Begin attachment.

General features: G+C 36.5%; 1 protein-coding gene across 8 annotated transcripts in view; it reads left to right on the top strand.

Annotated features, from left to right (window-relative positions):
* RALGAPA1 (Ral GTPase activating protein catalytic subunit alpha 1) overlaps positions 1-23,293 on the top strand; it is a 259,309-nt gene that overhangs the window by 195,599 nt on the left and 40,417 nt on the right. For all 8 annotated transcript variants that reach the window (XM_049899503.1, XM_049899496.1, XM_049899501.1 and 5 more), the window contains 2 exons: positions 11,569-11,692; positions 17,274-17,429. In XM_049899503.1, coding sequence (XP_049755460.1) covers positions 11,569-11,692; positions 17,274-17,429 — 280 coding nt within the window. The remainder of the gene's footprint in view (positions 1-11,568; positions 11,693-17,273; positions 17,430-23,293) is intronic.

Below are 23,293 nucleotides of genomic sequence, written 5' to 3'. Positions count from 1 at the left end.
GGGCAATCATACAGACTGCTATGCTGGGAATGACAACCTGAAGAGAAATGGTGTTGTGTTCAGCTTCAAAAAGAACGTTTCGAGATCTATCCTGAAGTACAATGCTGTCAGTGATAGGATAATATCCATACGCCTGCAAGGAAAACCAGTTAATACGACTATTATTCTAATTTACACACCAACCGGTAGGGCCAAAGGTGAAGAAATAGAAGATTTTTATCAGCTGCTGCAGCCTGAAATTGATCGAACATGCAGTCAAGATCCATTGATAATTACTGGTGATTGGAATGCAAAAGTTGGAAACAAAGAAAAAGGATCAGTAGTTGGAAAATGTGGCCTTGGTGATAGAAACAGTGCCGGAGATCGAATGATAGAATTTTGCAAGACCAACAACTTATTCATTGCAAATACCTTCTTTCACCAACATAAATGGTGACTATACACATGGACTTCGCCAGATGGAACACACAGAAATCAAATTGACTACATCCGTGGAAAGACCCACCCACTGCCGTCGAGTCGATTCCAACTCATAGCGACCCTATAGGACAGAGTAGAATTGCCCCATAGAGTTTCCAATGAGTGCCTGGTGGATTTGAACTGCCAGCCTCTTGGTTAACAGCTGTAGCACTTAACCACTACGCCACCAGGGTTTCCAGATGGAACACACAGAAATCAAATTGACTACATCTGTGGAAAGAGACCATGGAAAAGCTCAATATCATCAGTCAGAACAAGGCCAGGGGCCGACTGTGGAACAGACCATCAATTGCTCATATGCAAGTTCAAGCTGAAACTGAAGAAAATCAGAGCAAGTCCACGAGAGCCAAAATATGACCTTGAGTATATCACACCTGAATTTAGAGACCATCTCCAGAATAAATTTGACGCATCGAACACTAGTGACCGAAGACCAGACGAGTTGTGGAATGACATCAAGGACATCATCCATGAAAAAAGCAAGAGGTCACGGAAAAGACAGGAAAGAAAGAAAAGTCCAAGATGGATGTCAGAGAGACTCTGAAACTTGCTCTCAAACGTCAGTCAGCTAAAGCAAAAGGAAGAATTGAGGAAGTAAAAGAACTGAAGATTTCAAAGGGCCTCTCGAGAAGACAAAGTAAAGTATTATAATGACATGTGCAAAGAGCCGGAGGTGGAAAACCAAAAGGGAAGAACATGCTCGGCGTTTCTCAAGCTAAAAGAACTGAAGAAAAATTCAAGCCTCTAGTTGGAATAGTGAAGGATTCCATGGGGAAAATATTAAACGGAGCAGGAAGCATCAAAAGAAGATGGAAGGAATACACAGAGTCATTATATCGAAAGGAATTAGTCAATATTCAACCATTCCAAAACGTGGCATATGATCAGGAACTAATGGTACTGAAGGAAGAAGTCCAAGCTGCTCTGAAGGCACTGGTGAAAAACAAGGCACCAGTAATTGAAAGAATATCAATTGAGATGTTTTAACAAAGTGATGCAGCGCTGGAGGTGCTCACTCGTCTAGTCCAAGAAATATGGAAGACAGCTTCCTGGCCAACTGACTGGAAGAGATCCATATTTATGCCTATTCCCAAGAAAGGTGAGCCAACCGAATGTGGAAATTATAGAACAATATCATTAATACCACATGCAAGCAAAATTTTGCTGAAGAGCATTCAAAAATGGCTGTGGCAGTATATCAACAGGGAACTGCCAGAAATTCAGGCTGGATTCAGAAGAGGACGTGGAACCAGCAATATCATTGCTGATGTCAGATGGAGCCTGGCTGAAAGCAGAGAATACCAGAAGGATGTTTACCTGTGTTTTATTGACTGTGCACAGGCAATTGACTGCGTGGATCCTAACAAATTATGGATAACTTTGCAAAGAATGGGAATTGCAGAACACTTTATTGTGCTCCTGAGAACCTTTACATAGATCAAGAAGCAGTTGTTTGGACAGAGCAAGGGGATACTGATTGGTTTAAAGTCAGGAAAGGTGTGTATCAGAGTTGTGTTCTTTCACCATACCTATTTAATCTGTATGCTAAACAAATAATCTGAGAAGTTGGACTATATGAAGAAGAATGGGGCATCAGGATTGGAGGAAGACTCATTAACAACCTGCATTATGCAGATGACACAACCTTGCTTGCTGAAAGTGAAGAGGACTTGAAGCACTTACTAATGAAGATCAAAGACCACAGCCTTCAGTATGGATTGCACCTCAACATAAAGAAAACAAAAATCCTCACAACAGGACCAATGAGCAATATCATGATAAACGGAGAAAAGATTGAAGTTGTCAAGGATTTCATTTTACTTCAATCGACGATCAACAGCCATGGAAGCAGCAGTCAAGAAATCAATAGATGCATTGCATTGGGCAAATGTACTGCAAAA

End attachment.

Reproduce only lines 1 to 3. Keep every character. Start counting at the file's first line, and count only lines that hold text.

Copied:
General features: G+C 36.5%; 1 protein-coding gene across 8 annotated transcripts in view; it reads left to right on the top strand.

Annotated features, from left to right (window-relative positions):
* RALGAPA1 (Ral GTPase activating protein catalytic subunit alpha 1) overlaps positions 1-23,293 on the top strand; it is a 259,309-nt gene that overhangs the window by 195,599 nt on the left and 40,417 nt on the right. For all 8 annotated transcript variants that reach the window (XM_049899503.1, XM_049899496.1, XM_049899501.1 and 5 more), the window contains 2 exons: positions 11,569-11,692; positions 17,274-17,429. In XM_049899503.1, coding sequence (XP_049755460.1) covers positions 11,569-11,692; positions 17,274-17,429 — 280 coding nt within the window. The remainder of the gene's footprint in view (positions 1-11,568; positions 11,693-17,273; positions 17,430-23,293) is intronic.